Natural remedies for acne

Photo by Analyn Cuarto

Photo by Analyn Cuarto

Turning to the natural world for healthier skin

By Brittney MacDonald, Life & Style Editor

 

No matter where you go, or what you do, your skin is always with you—which makes it all the more problematic if said skin isn’t behaving itself! I’ve never suffered from severe acne, or even consistent break-outs, but I do tend to get pimples when I’m stressed-out. As I am a very anxious person about to face some major life changes in the future, this has been happening quite a bit. Unfortunately, I can’t use the majority of the acne/pimple products available in stores. I have very sensitive skin, so the majority of them give me chemical burns—which is not a good look, in case you were wondering. Due to this I have looked into a few all natural remedies to help reduce or control break-outs and acne.

 

Diet

This seems like such a simple option, and one that everyone knows about. If you suffer from acne, eat healthy! Easy for some to say, as they are probably giving that advice from the comfort of their own home with a fully-stocked fridge. As a student you are constantly commuting, not to mention racing between classes and work—there isn’t time to pay attention to your own eating habits! Luckily there’s a couple tricks you can make use of:

Avoid drinking milk. Milk might be good for you bones, but it’s very bad for your skin.

Eat fish. Fish contains essential fatty acids and oils that are good for your heart and your skin. Salmon is the best, but even tuna will help maintain, or clear up a complexion.

 

Honey

Now you may be asking why this isn’t in with the diet portion—and that’s because using honey to help your skin doesn’t involve eating it! Honey is one of nature’s best antiseptics, meaning it will help reduce the bacteria on your face, preventing the spread of your acne. It’s also very moisturizing and will help heal and repair the skin so you’re not left with scars or red patches.

 

Tea tree oil

This seems to be one that everyone knows about, so much so that even cosmetic companies have started putting tea tree oil in their products. To this I say: Keep it simple. You don’t need products that include this, and you shouldn’t be using it to maintain your skin—it’s incredibly corrosive. Use the oil as a spot treatment to treat large or painful pimples. It will dry them out so they will reduce in size. You can also use diluted tea tree oil to break up scar tissue.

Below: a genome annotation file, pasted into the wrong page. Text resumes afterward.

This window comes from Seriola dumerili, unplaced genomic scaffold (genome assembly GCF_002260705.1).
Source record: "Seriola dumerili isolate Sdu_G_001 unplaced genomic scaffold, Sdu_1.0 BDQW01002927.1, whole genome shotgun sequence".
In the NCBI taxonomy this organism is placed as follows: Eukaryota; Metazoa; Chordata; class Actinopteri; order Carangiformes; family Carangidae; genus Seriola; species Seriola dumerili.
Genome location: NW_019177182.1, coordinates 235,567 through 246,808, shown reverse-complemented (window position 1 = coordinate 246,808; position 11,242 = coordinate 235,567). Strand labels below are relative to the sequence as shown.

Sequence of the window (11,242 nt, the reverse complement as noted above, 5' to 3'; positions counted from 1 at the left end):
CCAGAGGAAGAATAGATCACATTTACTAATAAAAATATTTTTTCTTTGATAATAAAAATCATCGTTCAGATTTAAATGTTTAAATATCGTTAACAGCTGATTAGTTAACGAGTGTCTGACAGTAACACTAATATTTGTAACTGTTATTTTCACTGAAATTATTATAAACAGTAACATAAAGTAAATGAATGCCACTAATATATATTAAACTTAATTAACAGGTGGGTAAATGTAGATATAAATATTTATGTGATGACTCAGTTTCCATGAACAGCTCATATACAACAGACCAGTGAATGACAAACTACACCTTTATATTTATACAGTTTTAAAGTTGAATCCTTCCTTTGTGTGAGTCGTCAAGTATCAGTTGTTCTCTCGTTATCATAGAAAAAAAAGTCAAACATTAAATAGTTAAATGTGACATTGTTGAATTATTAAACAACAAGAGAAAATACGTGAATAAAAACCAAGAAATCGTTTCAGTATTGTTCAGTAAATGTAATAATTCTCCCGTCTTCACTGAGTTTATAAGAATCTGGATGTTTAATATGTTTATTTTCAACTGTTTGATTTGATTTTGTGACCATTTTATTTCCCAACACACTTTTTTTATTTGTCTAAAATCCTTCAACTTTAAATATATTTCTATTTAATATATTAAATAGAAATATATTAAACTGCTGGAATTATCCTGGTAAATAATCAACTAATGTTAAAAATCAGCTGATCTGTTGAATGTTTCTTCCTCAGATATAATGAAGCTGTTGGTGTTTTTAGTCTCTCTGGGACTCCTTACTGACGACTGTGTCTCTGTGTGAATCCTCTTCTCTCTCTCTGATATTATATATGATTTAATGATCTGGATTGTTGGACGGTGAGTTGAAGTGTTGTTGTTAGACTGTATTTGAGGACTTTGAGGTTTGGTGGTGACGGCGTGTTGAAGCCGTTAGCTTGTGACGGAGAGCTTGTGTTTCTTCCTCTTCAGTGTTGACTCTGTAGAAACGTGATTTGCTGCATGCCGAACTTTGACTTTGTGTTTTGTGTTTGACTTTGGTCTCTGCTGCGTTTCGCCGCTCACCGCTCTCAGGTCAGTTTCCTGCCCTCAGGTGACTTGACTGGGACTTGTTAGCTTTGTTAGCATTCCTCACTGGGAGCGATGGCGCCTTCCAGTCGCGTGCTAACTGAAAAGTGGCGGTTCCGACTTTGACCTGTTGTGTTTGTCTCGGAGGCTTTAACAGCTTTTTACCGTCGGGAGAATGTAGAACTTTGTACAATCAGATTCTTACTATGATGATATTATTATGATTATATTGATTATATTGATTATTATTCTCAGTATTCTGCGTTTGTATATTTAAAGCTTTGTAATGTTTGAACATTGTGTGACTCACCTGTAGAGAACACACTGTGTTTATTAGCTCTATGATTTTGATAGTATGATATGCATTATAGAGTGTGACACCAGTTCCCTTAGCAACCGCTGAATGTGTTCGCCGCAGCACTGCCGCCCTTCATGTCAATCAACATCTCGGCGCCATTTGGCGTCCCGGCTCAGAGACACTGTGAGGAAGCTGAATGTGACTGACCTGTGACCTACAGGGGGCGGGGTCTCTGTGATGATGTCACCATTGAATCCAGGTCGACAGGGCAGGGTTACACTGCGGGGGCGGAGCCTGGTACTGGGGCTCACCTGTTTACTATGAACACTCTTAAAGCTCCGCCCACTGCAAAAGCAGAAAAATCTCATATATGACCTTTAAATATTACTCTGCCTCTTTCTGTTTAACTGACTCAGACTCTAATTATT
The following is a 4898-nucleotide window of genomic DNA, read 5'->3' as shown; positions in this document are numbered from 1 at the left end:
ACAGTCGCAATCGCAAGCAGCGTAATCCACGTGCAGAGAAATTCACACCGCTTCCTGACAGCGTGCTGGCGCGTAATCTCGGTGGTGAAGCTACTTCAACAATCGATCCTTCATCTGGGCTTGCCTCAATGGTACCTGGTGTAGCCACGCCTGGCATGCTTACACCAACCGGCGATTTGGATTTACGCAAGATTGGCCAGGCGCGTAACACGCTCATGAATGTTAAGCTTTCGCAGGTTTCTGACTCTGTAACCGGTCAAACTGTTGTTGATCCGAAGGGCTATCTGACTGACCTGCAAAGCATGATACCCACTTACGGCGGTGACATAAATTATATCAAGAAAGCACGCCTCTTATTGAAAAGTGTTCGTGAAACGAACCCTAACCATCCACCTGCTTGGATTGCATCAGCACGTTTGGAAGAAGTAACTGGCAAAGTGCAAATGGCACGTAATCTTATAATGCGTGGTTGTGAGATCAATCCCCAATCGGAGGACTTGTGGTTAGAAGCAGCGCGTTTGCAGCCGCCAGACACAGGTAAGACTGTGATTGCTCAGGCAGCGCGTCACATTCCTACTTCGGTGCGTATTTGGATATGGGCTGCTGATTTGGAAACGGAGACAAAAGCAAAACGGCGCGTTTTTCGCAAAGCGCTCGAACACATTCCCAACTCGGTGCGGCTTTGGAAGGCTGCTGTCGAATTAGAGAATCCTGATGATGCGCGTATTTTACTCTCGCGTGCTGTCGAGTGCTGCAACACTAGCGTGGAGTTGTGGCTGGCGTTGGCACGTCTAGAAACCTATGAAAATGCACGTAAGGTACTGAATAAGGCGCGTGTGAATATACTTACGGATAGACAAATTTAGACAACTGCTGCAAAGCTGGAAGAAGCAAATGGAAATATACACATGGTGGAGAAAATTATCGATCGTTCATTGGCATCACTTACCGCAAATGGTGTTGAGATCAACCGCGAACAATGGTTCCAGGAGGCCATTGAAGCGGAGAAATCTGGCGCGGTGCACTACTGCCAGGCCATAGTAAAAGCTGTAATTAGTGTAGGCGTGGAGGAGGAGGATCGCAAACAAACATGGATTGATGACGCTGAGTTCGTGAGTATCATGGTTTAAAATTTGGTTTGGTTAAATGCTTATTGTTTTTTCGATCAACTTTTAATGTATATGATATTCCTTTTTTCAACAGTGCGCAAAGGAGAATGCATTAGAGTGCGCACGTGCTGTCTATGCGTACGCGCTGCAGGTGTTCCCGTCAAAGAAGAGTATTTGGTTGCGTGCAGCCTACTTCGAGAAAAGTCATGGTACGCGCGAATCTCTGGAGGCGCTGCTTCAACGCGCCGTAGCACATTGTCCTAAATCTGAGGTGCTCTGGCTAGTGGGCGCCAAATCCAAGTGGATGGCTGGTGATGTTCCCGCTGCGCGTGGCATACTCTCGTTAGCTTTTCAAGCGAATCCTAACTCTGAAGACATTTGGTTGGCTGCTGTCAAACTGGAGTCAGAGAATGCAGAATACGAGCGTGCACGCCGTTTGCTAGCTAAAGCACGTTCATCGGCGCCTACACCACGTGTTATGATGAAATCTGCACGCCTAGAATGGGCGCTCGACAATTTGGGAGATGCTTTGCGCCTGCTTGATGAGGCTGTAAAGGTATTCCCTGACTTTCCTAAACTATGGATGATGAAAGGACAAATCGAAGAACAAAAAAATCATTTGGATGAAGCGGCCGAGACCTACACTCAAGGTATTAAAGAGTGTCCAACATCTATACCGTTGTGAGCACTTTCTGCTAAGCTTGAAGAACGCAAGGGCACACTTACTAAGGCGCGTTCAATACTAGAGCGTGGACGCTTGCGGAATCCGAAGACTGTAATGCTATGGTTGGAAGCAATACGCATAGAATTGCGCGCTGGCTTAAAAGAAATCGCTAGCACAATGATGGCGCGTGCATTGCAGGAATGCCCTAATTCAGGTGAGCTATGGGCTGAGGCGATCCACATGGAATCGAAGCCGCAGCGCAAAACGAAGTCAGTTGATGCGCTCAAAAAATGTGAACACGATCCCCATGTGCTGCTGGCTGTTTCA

Witch hazel

Using witch hazel as a toner is a great way to unclog pores while avoiding the burn of alcohol. If your skin is sensitive, you probably can’t use most cleansers and toners because they contain rubbing alcohol. However, alcohol-free toners just don’t do as good a job, and ones that are oil-based can cause more break-outs in people who are acne-prone. Witch hazel can act as a toner—evening out skin tone, unclogging pores, and softening skin—but it smells really weird. If you can get past that then it can act as a great alternative to more traditional skincare. This is a fad that is catching on more and more because of witch hazel’s prevalence in Korean skincare, so you can find it more and more in products that advertise themselves as all-natural or organic. I say skip all the hubbub and go straight to the source! Witch hazel is available in the first-aid sections of most drug stores.

The Other Press

The Other Press, Douglas College's student newspaper since 1976. Articles, insight and updates from the New West and Coquitlam campuses.

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